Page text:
September 10, 2008
...when the clouds broke, and the parched earth drank, even the grass plumes were once again fat and happy.
After over a month with nary more than a spit or two of moisture from the sky, I'd begun the process of culling the weak and needy. Beginning with the annuals which I knew would be headed for the compost shortly anyway, I made my 'Sophie's Choice' of who would go and who would be given another day's reprieve.
For weeks we'd been teased with eagerly anticipated prognostications of precipitation. (Try saying that three times fast). The darkening clouds would roll in and blot out the sun's searing rays which continued to bake right through the layers of mulch and dry the soil beneath. Winds would kick up, sucking out whatever moisture remained in shriveling, wilting leaves. The cloying humidity smothered plants and prohibited my pathetic attempts at simple tasks like deadheading. It's hard to do much of anything in the garden when there's an elephant standing on your chest flogging you with a wet towel. But, the tease of rain would be just that: a sadistic taunting followed by a quick return to New Jersey's version of the Sahara.
I'd just about exhausted the paltry remnants of water in my rain barrel. No longer could I see water glistening beneath the screened lid. Now when I lifted the lid, all I could hear was the echoing "plunk" of condensation that dripped from the barrel's inside walls and slapped into the every-lowering water level below.
The daily triage of hose dragging to water perennials in distress and the meager remains of potted annuals, became mandatory and more loathesome as temperatures increased. As any thrifty, water-harvesting organic gardener might have considered, I pondered if I should have collected the sweat dripping from my brow, smearing my glasses and running down my chin to at water at least one small plant or two. But if I'd leaned over that long to catch the droplets, I'm fairly certain the garden would've started to spin, my knees buckled, and the chipmunks would've quickly taken up residence next to my prostrate body and under my garden hat . In my garden, if anything lays immobile long enough, one of them will surely stake squatters' rights. "If you lay there, they will come" and begin storing sunflower seeds and acorns in your ears.
But, mercifully, the rains finally did come. When moisture is bottled up in clouds that long, teasing the air for weeks on end, it's release explodes in of a single huge, pelleting deluge. The sky continued to drain itself in sporadic bursts over long days or steady downpours each night. The drenching sheets of rain hurled and crashed onto the dry earth- bowing, bending and breaking the already-stressed, tall stems of helianthus, physostegia, cosmos, cleome and gomphrena. It splayed open clumps of joe pye weed, spirea, phlox, boltonia, ornamental grasses just beginning to sport fluffy heads and lay prostrate on the ground soil-splashed arching buddleia panicles. Paths were blocked with toppled stems of tall ageratum and bulbous-headed crested cockscomb. But, I didn't care. Free watering was free watering, and sometimes a few plants must incur some damage for the others to survive. And there was a sense of renewed security in the knowledge that the rain's force and speed sluicing down the gutters had filled my waiting - empty - rain barrel once again. I breathed easily at the thought of not hearing that sad "plunk" any longer while also hearing the near-audible sigh of relief from my thirsty garden charges.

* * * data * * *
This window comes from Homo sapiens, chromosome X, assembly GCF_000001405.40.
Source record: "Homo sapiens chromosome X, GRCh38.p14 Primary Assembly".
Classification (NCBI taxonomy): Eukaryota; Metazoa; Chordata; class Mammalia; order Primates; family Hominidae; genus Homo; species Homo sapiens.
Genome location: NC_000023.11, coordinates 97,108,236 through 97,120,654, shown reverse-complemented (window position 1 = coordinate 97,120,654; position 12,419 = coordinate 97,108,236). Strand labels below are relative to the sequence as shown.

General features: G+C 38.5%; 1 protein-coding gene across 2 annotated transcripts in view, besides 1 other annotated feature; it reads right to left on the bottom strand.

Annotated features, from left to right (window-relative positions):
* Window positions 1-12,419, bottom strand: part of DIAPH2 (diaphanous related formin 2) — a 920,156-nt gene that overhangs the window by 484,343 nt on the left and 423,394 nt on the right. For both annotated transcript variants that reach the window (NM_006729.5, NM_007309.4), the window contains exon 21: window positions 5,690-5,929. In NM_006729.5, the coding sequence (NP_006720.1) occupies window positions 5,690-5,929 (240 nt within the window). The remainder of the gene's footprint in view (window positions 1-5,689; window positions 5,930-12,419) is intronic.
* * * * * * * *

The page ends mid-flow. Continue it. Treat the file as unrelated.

Yet my glee and relief was soon overtaken with overwhelming guilt that my area's good fortune had caused countless misfortunes for those in other parts of the country who'd been victimized by a seemingly endless onslaught of hurricanes and devastating storms. No sooner had waters subsided in those areas, another monstrous whirlwind would barrel up from the Caribbean making land along the eastern or western gulf shores. It was the remnants of one of those tragic storms that was at that moment filling my rain barrel and reviving my garden. Although relieved for my garden and for my body which, at least temporarily, wouldn't have to endure baking sun and exacerbate an aching back and neck by hauling hoses and hefting watering cans, I was deeply disturbed and saddened at the more perishable cost to others. My elation quickly became as deflated and flattened as the plants now strewn in beds and blocking paths. Plants, after all, are just plants.
The storms here came in relays over the next few days. After most had subsided to an occasional, sporadic trickle, I'd do reconnaisance of the battered victims in my garden. The fallen branches and huge clumps of oak leaves on the lawn, I'd leave for my husband to gather. But I knew that if I didn't attempt immediate e.r. of plants pelted down by those rains, they'd continue to grow in that sideways, pseudo-espaliered position we've all seen.
With twine, bamboo stakes, sapling cuttings, and sections of strong-stemmed-but-no-longer-useful plants, I wandered the garden making repairs, propping up the 'keepers' and pulling out those plants that just weren't worth the time and trouble. I was still making my "Sophie's Choice" - only now it wasn't the rationing of water, but its swift overabundance that guided my decisions. As I propped and repaired my garden back to some semblance of presentable life for perhaps another month or so, I couldn't - nor should I have - denied a sense of shame at my comparatively inconsequential concerns for my garden when the shattered lives of humans and animals - decidedly more traumatized by these storms - would need much more than a few bits of twine, some branches and a month to repair their bowed and broken lives.
Everything may be relative. But everything, certainly, is not as replaceable as a plant.